Dr M rebuts Johor crown prince, says federal govt not 'outsider' on Pulau Kukup

  • Nation
  • Monday, 10 Dec 2018

PUTRAJAYA: The federal government is not an “outsider”, said Tun Dr Mahathir Mohamad in a rebuttal to Johor Crown Prince Tunku Ismail Sultan Ibrahim on the Pulau Kukup issue.

“Malaysians are not outsiders. The Federal Government is not an outsider. We are responsible for all things in the country,” said the Prime Minister after opening the Housing and Local Government Ministry's Local Government Convention here.

Tunku Ismail, in responding to a statement by Water, Land and Natural Resources Minister Dr Xavier Jayakumar on the status of Pulau Kukup, had said that “outsiders should not meddle on matters related to Johor”.

The Crown Prince pointed out that only the Johor ruler had the jurisdiction to override the state constitution.

The Cabinet on Friday had agreed that Pulau Kukup should remain a national park.

Dr Mahathir said at a press conference on Monday (Dec 10) he hopes the Johor Government will accept the federal government's decision.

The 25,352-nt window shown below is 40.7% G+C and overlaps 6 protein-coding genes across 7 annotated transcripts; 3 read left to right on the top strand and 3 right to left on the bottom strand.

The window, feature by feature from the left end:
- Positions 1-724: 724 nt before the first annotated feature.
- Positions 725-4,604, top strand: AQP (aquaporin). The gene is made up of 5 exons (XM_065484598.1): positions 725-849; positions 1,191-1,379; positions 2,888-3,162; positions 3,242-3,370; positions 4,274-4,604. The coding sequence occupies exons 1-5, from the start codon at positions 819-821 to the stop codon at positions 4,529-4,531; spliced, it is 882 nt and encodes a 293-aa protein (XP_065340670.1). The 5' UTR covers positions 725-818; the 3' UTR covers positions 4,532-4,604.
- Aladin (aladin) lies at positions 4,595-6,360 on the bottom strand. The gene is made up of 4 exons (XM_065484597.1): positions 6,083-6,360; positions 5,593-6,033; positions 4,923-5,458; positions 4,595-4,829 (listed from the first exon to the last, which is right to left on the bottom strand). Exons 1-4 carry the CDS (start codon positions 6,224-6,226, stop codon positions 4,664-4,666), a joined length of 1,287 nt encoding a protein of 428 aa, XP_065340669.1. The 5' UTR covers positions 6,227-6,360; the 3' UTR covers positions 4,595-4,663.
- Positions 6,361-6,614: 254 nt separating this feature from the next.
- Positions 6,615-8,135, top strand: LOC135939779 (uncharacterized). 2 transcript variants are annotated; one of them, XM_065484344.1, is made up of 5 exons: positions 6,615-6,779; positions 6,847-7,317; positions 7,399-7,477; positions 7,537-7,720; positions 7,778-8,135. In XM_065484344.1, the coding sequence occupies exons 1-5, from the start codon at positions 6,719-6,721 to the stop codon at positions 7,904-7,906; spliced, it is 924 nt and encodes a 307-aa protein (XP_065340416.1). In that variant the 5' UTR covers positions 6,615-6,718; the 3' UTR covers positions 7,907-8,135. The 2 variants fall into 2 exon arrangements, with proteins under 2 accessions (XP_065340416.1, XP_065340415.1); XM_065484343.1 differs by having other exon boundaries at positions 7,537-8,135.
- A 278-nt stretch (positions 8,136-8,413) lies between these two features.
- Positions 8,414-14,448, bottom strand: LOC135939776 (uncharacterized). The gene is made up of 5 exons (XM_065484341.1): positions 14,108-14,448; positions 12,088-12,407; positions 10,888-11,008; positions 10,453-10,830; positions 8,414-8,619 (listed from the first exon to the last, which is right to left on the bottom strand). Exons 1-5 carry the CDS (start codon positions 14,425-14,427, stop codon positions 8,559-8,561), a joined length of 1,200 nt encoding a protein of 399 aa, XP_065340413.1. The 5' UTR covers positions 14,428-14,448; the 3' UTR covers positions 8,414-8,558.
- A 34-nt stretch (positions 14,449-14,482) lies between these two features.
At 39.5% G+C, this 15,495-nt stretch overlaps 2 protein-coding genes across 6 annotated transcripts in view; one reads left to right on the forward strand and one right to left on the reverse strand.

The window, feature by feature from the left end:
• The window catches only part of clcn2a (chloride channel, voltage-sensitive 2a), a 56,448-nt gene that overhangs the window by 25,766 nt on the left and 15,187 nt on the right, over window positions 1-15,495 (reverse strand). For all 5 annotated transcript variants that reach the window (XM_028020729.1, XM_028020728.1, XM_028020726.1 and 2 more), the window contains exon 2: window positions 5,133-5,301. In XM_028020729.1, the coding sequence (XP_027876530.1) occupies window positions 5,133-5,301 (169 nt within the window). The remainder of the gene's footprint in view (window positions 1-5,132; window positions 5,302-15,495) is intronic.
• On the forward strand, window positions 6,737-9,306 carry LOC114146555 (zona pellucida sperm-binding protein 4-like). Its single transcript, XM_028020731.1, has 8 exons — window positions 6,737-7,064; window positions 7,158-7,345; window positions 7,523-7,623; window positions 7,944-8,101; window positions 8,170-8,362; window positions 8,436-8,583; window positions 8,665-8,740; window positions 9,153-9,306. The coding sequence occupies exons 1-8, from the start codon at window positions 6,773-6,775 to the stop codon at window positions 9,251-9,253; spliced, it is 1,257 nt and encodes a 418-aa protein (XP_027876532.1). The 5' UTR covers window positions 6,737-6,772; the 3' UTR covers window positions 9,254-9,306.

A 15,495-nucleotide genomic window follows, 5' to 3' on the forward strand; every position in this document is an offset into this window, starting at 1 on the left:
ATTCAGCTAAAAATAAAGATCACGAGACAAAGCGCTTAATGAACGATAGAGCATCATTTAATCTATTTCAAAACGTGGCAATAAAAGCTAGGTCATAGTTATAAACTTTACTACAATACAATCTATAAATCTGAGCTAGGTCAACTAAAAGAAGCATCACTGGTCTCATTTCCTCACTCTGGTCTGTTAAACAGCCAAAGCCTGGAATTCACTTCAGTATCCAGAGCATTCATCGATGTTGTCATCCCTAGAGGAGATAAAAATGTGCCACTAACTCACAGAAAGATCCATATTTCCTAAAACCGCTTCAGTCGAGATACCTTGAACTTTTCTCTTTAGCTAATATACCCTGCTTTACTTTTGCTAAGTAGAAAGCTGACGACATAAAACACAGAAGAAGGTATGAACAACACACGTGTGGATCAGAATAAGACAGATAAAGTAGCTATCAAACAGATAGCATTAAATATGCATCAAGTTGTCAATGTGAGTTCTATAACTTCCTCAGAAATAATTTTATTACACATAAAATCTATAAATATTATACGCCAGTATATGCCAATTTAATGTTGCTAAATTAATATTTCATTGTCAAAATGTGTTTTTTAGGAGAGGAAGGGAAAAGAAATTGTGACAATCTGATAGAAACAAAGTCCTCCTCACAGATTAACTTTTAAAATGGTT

“That is the stance of federal government. I hope Johor will accept. Pulau Kukup should not be developed. It should remain as a forest reserve particularly as it is a special mangrove forest.

“We don't want the mangrove forest to be cut down in order to develop the island,” said Dr Mahathir.

Tunku Ismail had earlier claimed that Pulau Kukup will be "better protected" after its status is changed from national park to Sultanate land.

Lawyers for Liberty has asked why the stripping of national park status was done "silently", without ay public announcement, until the gazette was leaked online.

Pulau Kukup, located off the coast of Pontian in south Johor, has been a national park since 1997 and is mostly uninhabited.

Renowned as the world's second largest uninhabited mangrove island, it is one of five Ramsar sites in Malaysia.

Ramsar sites are wetland sites accorded international importance under the United Nations’ Convention on Wetlands.

Dr Xavier added that the island, has over 18 species of mangroves, with an ecosystem that could rarely be found, and was under the threat of extinction.

It has been identified as a stop for migratory birds and a breeding place for threatened birds such as certain storks, egrets and pittas.

He said, “It is also a resource for fish and aquaculture. It is home to an invaluable biodiversity treasure for the country as well as for the state of Johor and any failure in managing the area can lead us to lose these treasures for good.”

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